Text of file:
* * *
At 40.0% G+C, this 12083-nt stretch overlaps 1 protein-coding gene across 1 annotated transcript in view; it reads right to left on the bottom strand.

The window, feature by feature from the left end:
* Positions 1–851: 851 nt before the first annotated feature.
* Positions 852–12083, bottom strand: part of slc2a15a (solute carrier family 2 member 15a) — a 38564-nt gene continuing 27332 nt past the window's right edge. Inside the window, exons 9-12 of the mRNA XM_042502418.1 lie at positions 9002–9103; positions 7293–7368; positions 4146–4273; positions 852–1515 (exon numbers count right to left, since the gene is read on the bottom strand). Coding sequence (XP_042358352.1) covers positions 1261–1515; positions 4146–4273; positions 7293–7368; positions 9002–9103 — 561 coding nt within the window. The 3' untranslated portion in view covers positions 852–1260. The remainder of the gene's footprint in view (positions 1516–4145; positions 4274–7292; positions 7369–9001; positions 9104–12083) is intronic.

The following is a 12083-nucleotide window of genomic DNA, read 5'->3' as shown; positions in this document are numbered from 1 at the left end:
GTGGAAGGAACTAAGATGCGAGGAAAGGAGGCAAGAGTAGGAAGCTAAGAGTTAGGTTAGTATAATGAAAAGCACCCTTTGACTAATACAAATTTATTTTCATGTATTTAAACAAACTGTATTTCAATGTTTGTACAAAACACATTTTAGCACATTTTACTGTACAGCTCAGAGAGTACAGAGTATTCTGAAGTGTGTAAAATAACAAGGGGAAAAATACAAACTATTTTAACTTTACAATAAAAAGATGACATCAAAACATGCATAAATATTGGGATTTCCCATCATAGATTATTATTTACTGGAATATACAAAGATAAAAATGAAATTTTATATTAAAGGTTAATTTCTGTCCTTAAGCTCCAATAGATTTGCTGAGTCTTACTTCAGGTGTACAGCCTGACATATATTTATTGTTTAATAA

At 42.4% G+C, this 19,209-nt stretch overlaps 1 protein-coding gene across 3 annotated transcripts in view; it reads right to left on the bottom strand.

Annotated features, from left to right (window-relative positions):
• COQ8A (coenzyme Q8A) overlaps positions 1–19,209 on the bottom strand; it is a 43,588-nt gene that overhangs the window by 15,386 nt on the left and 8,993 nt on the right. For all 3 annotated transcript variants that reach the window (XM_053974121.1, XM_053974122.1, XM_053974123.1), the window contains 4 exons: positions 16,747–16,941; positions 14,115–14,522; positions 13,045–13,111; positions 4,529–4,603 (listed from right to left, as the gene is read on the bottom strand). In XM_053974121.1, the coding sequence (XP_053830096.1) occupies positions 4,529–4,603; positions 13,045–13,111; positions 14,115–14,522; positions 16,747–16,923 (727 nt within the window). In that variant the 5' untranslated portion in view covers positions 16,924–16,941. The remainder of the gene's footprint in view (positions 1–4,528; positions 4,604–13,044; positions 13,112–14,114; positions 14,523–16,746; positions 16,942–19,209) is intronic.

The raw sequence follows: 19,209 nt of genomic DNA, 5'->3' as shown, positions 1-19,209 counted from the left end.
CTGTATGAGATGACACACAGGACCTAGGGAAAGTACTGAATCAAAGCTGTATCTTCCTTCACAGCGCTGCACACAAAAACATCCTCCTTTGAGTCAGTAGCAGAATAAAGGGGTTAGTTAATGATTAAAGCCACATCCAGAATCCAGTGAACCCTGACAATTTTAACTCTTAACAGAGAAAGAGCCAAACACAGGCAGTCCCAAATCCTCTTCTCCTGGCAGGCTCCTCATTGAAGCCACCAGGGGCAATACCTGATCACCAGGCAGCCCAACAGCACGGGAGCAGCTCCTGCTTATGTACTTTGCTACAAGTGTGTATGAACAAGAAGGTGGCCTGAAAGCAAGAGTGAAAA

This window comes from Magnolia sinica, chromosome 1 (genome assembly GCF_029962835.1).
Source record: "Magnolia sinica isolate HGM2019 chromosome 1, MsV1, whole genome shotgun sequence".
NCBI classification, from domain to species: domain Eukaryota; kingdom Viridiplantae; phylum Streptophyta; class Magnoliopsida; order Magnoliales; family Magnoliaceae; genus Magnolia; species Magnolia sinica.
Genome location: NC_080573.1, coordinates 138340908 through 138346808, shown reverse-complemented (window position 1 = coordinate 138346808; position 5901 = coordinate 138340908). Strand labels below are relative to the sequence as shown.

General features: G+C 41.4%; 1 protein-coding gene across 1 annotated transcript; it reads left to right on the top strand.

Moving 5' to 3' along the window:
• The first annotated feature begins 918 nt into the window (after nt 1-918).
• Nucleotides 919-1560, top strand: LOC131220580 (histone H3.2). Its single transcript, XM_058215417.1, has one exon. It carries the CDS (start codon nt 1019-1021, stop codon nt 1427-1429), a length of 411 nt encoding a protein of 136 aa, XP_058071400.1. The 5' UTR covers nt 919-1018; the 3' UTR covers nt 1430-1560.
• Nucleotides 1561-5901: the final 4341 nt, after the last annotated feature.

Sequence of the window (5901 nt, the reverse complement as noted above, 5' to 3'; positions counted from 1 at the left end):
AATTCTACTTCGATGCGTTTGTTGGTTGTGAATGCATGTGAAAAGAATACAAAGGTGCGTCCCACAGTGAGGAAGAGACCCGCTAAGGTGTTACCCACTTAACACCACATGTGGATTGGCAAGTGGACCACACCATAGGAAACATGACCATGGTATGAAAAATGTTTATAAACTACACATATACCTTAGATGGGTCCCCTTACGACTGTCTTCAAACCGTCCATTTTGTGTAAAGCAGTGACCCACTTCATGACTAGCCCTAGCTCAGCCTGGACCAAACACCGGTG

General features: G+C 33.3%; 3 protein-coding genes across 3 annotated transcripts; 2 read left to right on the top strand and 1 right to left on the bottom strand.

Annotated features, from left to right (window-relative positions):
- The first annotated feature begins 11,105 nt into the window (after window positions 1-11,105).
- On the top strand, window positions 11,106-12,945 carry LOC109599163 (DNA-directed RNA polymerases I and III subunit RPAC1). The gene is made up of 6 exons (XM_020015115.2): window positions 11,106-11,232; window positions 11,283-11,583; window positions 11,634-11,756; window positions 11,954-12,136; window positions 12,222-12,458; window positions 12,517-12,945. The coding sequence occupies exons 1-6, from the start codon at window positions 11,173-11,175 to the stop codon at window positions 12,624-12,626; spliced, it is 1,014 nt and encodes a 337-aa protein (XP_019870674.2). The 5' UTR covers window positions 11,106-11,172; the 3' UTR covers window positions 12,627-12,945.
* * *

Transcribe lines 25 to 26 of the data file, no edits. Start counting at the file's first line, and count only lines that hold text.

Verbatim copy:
- The first annotated feature begins 11,105 nt into the window (after window positions 1-11,105).
- On the top strand, window positions 11,106-12,945 carry LOC109599163 (DNA-directed RNA polymerases I and III subunit RPAC1). The gene is made up of 6 exons (XM_020015115.2): window positions 11,106-11,232; window positions 11,283-11,583; window positions 11,634-11,756; window positions 11,954-12,136; window positions 12,222-12,458; window positions 12,517-12,945. The coding sequence occupies exons 1-6, from the start codon at window positions 11,173-11,175 to the stop codon at window positions 12,624-12,626; spliced, it is 1,014 nt and encodes a 337-aa protein (XP_019870674.2). The 5' UTR covers window positions 11,106-11,172; the 3' UTR covers window positions 12,627-12,945.